WASHINGTON - New jobless claims fell slightly last week while the number of people receiving unemployment benefits rose, a sign the job market's recovery will be long and bumpy.
While most economists believe the recession has ended, they predict the jobless rate will keep rising until at least next summer as the country struggles to mount a sustained recovery. The worry is that household incomes will remain depressed and consumer spending, which accounts for 70 percent of the total economy, will continue to lag.
"The lack of job creation remains a big headwind forcash-starved and credit-constrained consumers and thus a major impediment for the fledging recovery," Sal Guatieri, senior economist at BMO Capital Markets, said in research note.
The Labor Department said Thursday that the number of laid-off workers applying for benefits dipped to 570,000 last week from an upwardly revised 574,000. That was a weaker performance than the drop to 560,000 claims that economists expected.
The number of people receiving jobless benefits totaled 6.23 million, up 92,000 from the previous week, which had been the lowest level since early April. Economists surveyed by Thomson Reuters had expected that number, which lags new claims by a week, to fall to 6.13 million.
Economists closely watch initial claims, which are considered a gauge of layoffs and an indication of companies' willingness to hire new workers.
First-time claims have trended down in recent months and are well below the recession's high of 674,000 hit in the first week in April. But even with the improvement, they are running at levels well above the 325,000 mark considered a sign of a healthy labor market.
The Labor Department on Friday will release a report on the employment picture in August. Many economists believe it will show the jobless rate rose to 9.5 percent, up from 9.4 percent in July, but that the number of layoffs slowed to 225,000, from 247,000.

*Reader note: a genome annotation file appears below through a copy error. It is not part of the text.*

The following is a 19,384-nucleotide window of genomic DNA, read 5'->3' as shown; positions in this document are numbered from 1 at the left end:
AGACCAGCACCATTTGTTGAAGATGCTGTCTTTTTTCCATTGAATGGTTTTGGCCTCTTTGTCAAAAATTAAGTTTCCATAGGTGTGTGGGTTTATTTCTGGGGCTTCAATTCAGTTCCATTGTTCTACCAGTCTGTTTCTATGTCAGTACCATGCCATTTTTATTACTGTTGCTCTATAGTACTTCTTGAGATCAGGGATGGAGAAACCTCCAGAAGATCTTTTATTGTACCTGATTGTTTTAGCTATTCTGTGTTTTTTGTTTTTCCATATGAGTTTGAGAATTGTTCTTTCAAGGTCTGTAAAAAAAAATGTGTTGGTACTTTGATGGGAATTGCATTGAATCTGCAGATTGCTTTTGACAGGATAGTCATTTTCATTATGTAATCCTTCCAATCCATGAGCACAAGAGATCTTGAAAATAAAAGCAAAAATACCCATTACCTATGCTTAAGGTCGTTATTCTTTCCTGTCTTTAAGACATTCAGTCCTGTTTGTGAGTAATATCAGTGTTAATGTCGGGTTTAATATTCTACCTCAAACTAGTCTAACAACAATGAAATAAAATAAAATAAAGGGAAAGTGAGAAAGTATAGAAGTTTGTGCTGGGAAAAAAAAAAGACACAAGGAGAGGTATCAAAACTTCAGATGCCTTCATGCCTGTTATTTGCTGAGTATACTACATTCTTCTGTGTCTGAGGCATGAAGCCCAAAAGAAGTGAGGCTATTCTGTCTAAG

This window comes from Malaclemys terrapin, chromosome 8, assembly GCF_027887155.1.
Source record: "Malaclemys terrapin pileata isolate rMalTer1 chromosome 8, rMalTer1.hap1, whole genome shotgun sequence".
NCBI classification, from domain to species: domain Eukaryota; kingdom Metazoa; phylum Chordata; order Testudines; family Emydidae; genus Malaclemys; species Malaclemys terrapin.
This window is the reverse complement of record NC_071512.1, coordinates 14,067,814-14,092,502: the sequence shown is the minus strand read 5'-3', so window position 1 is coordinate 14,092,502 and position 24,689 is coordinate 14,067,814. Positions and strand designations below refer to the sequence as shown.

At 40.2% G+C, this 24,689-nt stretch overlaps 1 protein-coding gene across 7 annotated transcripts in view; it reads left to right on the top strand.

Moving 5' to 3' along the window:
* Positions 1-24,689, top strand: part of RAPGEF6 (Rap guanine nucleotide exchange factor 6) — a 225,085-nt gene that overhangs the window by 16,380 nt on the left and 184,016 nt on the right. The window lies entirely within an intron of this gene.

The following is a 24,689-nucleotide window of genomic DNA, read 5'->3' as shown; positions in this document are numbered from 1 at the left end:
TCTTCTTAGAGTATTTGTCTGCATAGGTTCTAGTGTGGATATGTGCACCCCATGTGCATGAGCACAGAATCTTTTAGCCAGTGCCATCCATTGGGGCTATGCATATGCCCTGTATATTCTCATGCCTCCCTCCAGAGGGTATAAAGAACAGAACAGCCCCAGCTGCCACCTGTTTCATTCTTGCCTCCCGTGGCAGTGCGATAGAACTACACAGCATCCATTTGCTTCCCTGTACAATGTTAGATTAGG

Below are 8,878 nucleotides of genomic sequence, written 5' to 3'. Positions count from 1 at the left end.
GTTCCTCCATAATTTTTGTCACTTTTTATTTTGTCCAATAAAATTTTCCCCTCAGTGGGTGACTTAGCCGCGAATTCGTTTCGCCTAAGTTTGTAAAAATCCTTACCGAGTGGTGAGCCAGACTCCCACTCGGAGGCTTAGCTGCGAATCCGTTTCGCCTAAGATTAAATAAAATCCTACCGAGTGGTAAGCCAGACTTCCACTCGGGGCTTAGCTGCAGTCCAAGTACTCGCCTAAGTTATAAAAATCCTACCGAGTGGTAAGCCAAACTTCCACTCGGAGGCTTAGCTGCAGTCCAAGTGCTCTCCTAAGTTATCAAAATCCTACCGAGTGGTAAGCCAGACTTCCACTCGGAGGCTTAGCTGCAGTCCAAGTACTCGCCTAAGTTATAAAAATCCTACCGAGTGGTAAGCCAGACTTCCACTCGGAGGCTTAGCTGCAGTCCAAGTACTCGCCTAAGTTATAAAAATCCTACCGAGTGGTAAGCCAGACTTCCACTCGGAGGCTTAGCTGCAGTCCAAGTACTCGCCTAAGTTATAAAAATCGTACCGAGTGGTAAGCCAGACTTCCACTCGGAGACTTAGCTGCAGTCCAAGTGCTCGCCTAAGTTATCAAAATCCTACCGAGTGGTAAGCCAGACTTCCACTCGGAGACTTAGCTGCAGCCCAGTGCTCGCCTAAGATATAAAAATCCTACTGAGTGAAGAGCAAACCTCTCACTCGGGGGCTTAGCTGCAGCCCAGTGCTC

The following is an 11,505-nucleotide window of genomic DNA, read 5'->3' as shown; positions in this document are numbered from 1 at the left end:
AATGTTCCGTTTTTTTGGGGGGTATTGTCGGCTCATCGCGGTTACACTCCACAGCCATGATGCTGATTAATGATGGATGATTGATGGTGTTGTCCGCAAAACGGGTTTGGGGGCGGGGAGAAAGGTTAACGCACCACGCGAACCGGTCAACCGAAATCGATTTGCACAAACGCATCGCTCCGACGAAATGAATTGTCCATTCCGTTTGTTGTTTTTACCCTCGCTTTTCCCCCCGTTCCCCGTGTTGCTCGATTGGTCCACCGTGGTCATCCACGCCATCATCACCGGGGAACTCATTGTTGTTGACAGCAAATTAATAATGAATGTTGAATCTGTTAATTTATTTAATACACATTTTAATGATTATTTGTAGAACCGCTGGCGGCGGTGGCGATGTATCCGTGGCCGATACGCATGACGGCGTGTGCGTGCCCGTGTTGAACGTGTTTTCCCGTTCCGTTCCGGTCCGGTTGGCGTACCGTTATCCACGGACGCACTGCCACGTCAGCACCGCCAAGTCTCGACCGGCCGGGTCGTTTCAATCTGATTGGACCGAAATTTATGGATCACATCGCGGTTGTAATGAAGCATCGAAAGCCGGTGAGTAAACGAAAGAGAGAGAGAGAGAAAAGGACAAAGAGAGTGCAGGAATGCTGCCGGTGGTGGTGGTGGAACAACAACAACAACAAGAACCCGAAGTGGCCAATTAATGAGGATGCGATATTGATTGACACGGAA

In minutes of their August deliberations released Wednesday, Federal Reserve policymakers said that a poor jobs market, evaporated wealth, hard-to-get credit and stagnant wages meant that consumers were still facing "considerable headwinds."
Obama economic adviser Christina Romer said last week that unemployment could reach 10 percent this year and some private economists are forecasting it will hit 10.3 percent next summer before starting to improve.
But Vice President Joe Biden issued an upbeat report card on the economy Thursday, saying that the massive stimulus program had been more effective "than we had hoped."
The recession, which began in December 2007 and is the worst since World War II, has eliminated a net total of 6.7 million jobs.
The Labor Department report Thursday showed that the four-week average of initial jobless claims edged up to 571,250 last week, compared with 567,250 the previous week.
Even with the rise in continuing claims to 6.23 million for the week ending Aug. 22, that four-week average dipped slightly to 6.22 million.
When federal emergency programs are included, the total number of jobless benefit recipients was 9.14 million people in the week that ended Aug. 15, down from about 9.18 million the previous week. Congress has added up to 53 extra weeks of benefits on top of the 26 typically provided by the states.
The large number of people remaining on the rolls indicates that unemployed workers are having a hard time finding new jobs.
More job cuts were announced this week. Washington-based manufacturer Danaher Corp. said it will lay off about 3,300 of its roughly 50,000 employees, an increase from the 1,700 cuts it announced in the spring. American Airlines said it is cutting 921 flight attendant jobs as it deals with an ongoing downturn in traffic and lower revenue.
Among the states, California had the largest increase in claims of 8,632, which it attributed to greater layoffs in the construction, trade and service industries. The next largest increases were in Ohio and New Hampshire. The state data lag initial claims by a week.
Michigan had the largest drop in claims of 2,968, which it attributed to fewer layoffs in the auto industry. The next largest decreases were in Florida, Pennsylvania, New Jersey and Alabama.
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